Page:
Is the water safe to drink in Peru?

by on 2nd May, 2014

Drinking water in Peru

Kathy Jarvis talks about water treatment and reducing a traveller’s plastic footprint.


Sacred valley Urubamba River Peru

Sacred Valley, Urubamba river, Peru


She writes:

“Can I drink the tap water?” is one of the most frequently asked questions we get here in our UK office from travellers heading to Peru.

We always advise people not to risk it. The tap water in Peruvian towns is probably OK nowadays, but the water in most rural areas is probably not OK, and if you are on a short holiday the last thing you want is to be confined to your hotel with a serious case of the squits.

So, you inevitably end up amassing a dozen or more plastic water bottles in a few weeks travelling through Peru – and plastic waste is undoubtedly becoming a huge environmental issue.

Peru is particularly bad for the mass production of plastic. Local people drink vast quantities of Inca Cola, Coke or any other fizzy drink all in plastic bottles while the tourists prefer to buy bottles of water rather than take the risk of drinking what comes out of the tap. Back yards, roadsides and river banks are littered with plastic bottles, unceremoniously dumped, and recycling is only just beginning.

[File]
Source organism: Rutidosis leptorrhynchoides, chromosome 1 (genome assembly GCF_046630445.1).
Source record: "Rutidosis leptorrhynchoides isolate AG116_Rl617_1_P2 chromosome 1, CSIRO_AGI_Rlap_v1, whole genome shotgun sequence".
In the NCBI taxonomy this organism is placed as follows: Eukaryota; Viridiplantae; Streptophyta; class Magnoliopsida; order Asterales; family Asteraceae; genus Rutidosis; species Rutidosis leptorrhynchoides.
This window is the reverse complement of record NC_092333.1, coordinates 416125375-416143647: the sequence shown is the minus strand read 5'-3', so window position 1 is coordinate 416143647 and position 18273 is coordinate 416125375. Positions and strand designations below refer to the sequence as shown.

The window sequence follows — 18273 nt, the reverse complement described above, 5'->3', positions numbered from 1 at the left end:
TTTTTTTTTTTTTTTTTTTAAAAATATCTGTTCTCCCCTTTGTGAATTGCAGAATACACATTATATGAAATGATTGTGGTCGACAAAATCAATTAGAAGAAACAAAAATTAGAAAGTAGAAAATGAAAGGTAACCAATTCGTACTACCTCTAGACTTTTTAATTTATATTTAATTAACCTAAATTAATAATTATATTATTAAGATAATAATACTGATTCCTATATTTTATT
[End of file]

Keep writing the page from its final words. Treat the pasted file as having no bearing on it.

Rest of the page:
Out with the old?

There have always been unwieldy filtering devices and chemical tablets to drop into water but they make the water taste pretty disgusting. Out on trek we have always boiled the water and as an extra precaution added water purification tablets before drinking it, which is laborious and energy consuming and doesn’t even produce good tasting water.

I have made the mistake of drinking untreated stream water while backpacking on the Santa Cruz trek, and suffered an immediate vomiting attack as a result. I haven’t done that again!

In with the new?

So, I was delighted to be given a SteriPEN UV water purifier to test out on my recent trekking adventure to Peru this April. WOW – what an amazing little tool!

The device is light weight and very simple to use. It  is proven to be safe and effective, eliminating over 99.9% of bacteria, viruses and protozoa that cause water-borne illness. The SteriPEN I was given  has a clear display, is rechargeable via a computer usb or portable solar panel, treating 50 litres on one fully charged battery, and 8,000 litres of water in the lifetime of its UV light. That’s a lot of treks.

It is simple to use – you fill up your water bottle, press the on button and hold the device inside the bottle for 90 seconds to purify a litre of water. The UV light comes on. After 90 seconds the light goes off and a smiley face assures you all is well. If not an unsmiling face let’s you know something went wrong.

This is an easy and effective way to treat water, and to avoid using endless platic bottles. Some Peruvian airports now have UV treated tanks of water available to refill personal water bottles too, and hopefully there’ll be more to come.

Kathy is director of Andean Trails and author of several guide books to Peru.”

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